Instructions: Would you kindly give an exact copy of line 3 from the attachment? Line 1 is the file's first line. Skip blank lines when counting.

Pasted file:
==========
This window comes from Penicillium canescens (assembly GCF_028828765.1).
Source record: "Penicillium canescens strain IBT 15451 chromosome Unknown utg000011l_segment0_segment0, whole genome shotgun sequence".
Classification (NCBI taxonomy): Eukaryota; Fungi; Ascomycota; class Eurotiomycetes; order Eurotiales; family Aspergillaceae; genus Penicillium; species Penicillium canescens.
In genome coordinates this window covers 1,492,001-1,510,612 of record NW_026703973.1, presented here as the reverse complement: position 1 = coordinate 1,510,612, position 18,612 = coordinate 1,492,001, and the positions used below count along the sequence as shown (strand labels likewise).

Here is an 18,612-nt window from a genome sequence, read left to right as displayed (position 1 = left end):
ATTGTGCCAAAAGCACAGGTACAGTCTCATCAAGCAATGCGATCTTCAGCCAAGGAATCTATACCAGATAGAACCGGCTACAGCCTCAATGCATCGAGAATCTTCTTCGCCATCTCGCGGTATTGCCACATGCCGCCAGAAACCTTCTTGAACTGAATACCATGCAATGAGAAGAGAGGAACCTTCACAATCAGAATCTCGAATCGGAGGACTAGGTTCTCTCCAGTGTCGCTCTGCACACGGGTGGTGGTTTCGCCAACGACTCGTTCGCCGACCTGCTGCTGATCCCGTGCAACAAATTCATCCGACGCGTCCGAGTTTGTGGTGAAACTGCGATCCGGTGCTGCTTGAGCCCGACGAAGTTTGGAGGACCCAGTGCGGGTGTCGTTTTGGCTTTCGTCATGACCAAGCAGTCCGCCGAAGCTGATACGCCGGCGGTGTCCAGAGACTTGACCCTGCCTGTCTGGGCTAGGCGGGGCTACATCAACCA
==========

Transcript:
Classification (NCBI taxonomy): Eukaryota; Fungi; Ascomycota; class Eurotiomycetes; order Eurotiales; family Aspergillaceae; genus Penicillium; species Penicillium canescens.